Women are not “meant to dazzle”
It seems to me that many people today—men and women, in at least the Anglo-American context—are guilty of requiring, or reinforcing the perception of the requirement for, women to dazzle men—to prance, to encircle, to sparkle, to draw the gaze of, to arouse, to tease, to serve. Images of Playboy bunnies and game-show presenters come to mind. This is like a pet that holds a toy in its mouth, in front of its owner, hoping that the owner will notice it, so that the owner will donate some of his time to it.
How embarrassing, not just for the woman, but for the man. Does it make you feel better to know that women often act—as you think they should—according to your rules? Do you feel powerful in some way because you were able to convince your spouse, partner, or colleague that you knew what their role was, and what their behaviour, appearance, and mannerisms should be?
None of these gripes are new, of course. It’s just so frustrating to me and many people, that we as a society simply are still having trouble shaking this nonsense off. An obvious source of this frustration is university undergraduates, in their often futile attempts to reconcile their unsophisticated view of the world with their new-found freedoms. Think of the many millions of young women who, in many cases presumably obliviously, find themselves wasting countless hours in some sad drama. Where are you going? Why are you playing someone else’s game?
The socially progressive, on one side, will comment on the crude, binary heterosexuality of it all, derived from ‘classical’ and worn-out definitions of beauty and gender roles. The religious conservative, on the other side, who misses the boat entirely, will comment on the immodest dress and inappropriate, scandalous behaviour. The young people themselves may believe themselves to be ‘liberated’ or ‘naughty’: the enticing smell of risky excitement, despite it really being just the perception of sexual liberation almost fifty years later. Congratulations, you have boldly challenged the sanctity of marriage in 2013. Put a feather in your cap.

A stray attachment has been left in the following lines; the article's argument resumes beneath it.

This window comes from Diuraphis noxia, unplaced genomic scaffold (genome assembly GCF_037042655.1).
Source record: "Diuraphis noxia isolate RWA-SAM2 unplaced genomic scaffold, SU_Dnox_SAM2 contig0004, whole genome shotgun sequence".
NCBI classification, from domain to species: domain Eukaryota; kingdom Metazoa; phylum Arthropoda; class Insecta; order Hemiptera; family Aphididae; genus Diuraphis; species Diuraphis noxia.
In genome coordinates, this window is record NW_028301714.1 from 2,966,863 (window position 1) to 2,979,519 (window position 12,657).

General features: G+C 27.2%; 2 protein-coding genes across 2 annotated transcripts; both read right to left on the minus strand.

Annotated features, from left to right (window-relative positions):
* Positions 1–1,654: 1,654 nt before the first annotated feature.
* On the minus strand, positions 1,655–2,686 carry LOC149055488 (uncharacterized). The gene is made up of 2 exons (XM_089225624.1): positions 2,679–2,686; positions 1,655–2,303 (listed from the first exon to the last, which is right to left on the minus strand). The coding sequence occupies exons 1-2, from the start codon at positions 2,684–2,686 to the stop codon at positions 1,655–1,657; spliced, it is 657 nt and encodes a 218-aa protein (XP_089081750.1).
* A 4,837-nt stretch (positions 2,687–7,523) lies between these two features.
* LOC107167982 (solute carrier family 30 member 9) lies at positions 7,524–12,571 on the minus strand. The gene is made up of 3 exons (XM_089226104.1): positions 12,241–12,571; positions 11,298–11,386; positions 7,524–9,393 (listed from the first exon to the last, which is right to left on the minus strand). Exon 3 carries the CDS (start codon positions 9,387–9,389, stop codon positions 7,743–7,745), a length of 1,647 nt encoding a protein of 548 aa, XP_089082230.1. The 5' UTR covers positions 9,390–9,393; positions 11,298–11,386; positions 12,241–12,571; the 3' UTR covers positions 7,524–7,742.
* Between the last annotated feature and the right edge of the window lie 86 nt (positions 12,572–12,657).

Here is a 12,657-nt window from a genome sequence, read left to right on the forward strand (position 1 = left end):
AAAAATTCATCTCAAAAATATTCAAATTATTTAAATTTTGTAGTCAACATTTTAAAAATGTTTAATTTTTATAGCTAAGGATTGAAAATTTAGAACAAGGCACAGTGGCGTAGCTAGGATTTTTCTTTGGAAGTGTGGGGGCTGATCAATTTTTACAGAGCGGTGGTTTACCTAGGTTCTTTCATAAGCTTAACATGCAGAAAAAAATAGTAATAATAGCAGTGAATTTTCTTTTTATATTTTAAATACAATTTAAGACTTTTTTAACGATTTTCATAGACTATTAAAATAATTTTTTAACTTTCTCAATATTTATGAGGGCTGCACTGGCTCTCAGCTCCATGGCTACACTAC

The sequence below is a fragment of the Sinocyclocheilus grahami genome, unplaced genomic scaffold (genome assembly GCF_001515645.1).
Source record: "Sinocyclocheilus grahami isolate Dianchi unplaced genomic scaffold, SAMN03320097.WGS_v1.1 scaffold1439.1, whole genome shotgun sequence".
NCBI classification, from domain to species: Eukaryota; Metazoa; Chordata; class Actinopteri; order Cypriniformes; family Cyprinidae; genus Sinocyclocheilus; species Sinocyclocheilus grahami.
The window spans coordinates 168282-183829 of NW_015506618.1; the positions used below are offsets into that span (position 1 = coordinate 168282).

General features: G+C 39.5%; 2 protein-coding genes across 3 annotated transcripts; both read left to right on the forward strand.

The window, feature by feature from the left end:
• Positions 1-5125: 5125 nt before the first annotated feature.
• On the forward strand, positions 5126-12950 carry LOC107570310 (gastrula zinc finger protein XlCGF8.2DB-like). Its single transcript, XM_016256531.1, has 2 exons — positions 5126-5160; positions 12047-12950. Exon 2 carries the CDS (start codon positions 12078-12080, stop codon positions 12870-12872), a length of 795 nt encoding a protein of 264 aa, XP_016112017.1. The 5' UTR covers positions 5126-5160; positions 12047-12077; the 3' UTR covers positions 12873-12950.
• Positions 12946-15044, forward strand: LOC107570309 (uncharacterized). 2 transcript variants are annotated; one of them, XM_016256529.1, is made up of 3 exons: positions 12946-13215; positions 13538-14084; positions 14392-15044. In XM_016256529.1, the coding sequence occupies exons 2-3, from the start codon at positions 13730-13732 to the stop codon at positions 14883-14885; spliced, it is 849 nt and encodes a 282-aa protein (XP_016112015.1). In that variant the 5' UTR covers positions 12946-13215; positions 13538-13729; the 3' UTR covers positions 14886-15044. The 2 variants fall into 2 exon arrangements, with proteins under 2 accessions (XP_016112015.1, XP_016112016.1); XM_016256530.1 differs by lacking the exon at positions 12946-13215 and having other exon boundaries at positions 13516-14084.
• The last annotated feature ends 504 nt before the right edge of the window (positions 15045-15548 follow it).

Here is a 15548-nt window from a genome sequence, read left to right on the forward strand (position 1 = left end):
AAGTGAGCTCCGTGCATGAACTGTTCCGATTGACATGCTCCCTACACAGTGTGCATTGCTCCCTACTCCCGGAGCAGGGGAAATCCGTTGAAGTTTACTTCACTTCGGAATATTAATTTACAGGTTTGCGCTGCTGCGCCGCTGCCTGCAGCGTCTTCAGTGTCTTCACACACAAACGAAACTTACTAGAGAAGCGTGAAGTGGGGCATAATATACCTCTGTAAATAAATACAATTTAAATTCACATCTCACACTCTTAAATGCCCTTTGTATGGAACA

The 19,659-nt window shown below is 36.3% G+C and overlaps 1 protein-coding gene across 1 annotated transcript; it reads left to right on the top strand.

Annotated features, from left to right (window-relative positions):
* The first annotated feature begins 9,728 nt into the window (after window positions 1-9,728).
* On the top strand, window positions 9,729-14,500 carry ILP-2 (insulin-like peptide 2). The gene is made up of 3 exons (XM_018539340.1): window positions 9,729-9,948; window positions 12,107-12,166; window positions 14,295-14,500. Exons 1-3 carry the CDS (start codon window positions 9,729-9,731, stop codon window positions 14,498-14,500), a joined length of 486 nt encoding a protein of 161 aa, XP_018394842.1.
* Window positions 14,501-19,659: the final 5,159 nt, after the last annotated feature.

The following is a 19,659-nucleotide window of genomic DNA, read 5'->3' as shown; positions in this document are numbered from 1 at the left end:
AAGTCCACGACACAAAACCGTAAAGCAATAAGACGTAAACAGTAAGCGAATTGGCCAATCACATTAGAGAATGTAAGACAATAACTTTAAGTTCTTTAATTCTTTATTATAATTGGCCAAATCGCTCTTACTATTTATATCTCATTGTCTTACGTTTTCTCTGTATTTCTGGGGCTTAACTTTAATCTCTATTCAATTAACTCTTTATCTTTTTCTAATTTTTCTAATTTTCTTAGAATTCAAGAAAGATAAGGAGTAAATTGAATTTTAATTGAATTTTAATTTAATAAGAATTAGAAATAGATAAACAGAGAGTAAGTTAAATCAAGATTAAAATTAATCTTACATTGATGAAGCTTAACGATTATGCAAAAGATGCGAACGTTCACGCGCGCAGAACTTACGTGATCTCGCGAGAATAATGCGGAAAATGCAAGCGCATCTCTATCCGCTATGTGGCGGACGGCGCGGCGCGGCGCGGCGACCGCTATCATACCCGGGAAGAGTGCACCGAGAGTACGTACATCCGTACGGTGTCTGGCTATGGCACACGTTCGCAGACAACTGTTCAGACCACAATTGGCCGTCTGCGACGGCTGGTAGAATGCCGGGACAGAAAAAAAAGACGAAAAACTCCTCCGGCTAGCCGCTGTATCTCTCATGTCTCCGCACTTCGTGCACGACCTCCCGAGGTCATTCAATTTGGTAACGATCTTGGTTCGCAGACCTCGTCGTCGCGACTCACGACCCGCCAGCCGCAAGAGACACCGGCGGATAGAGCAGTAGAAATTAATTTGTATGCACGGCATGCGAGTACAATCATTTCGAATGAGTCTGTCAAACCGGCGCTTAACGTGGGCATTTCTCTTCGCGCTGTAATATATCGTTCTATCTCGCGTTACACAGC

To me, though, this woman-as-spectacle behaviour is a vestige of traditional norms. It strikes me as socially conservative in the worst sense of ‘conservative’: blind traditionalism, where women should behave in this way, because they always have. Women are ‘meant’ to provide men with something to look at—they should relish their role as the male’s favourite source of entertainment. The successful male should be proud of the shiny new pet he has ‘bagged’. Two new objects make him happy: his new iPhone, and his hot new girlfriend. The female, though failing to see the bigger picture, should be proud of her own ability to seduce and secure a future breadwinner—with a little ‘edginess’ and “a pretty fun night” thrown in, too. How charming.
It is in this sense that feminism as a word should come to mean, not as a distinct position or platform (“the feminists”), but simply as ‘rational’. You wouldn’t tell your daughter that she needs to dazzle the men around her. You would tell her that she should be who she wants to be—to do things for her own well-developed reasons. Feminism as a word becomes the same as ‘social intelligence’.
Here’s the concise point in all of this. A man can dazzle, a woman can dazzle: where it goes wrong is where men and women think that someone ‘should’ dazzle. We are all required to look presentable in public and professional environments, and occasionally need to pragmatically adhere to unwritten, cultural norms to blend in and advance. But, we do not serve anyone or anything. And, we should reject entirely any claim about the necessity of the female entertainer, intolerant of any attempt at humour that might reinvigorate or reinforce this obstinate pestilence.